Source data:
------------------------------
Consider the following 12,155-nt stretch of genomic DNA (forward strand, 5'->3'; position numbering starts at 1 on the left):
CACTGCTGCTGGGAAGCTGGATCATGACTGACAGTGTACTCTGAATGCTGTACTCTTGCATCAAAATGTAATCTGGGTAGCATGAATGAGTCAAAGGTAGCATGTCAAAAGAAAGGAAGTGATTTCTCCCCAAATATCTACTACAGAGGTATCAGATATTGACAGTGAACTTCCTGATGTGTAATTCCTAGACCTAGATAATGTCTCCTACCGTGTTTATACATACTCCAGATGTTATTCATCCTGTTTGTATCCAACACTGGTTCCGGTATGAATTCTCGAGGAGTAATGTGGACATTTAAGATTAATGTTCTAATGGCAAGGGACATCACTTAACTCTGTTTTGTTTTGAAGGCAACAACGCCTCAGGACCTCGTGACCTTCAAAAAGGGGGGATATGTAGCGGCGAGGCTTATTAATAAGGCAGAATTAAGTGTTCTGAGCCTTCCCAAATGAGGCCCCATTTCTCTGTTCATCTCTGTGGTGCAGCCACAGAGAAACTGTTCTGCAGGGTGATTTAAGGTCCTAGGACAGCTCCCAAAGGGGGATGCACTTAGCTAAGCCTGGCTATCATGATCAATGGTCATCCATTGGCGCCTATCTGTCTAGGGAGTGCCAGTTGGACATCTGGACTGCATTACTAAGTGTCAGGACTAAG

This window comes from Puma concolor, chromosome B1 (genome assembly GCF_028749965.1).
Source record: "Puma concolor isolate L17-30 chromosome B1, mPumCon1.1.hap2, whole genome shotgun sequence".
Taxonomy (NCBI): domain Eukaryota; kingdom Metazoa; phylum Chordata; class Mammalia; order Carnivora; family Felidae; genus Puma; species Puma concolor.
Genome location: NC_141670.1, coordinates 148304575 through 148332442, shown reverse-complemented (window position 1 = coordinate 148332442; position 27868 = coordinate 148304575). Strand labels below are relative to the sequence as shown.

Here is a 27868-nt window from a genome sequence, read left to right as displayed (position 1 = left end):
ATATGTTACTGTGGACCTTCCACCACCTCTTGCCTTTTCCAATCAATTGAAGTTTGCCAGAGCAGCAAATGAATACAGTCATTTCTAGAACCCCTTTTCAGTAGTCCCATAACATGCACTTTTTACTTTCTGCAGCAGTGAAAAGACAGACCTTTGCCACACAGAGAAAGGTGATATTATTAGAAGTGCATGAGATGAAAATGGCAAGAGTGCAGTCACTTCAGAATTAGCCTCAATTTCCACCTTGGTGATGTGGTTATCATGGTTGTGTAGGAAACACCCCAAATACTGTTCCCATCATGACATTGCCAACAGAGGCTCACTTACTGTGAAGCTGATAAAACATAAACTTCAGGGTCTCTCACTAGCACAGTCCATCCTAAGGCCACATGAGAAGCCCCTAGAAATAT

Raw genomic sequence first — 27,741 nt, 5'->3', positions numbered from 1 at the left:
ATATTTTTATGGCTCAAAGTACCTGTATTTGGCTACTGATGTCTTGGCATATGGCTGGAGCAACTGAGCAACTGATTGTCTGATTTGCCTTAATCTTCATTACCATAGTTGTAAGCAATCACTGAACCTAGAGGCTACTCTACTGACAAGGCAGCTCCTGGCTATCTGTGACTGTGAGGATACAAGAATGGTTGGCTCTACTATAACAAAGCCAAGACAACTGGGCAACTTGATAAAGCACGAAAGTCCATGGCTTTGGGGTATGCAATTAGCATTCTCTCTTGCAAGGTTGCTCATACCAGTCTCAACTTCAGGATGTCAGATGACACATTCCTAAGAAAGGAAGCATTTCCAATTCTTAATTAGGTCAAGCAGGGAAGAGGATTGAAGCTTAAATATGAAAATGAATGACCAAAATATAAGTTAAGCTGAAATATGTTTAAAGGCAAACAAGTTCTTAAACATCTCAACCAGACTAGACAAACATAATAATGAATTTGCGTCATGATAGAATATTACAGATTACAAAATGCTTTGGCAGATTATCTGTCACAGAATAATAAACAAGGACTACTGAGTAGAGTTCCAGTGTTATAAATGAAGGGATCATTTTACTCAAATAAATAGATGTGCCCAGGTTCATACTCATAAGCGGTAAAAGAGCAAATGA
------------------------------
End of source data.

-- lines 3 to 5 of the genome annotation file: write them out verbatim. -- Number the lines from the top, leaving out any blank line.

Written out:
This window comes from Puma concolor, chromosome B1 (genome assembly GCF_028749965.1).
Source record: "Puma concolor isolate L17-30 chromosome B1, mPumCon1.1.hap2, whole genome shotgun sequence".
Taxonomy (NCBI): domain Eukaryota; kingdom Metazoa; phylum Chordata; class Mammalia; order Carnivora; family Felidae; genus Puma; species Puma concolor.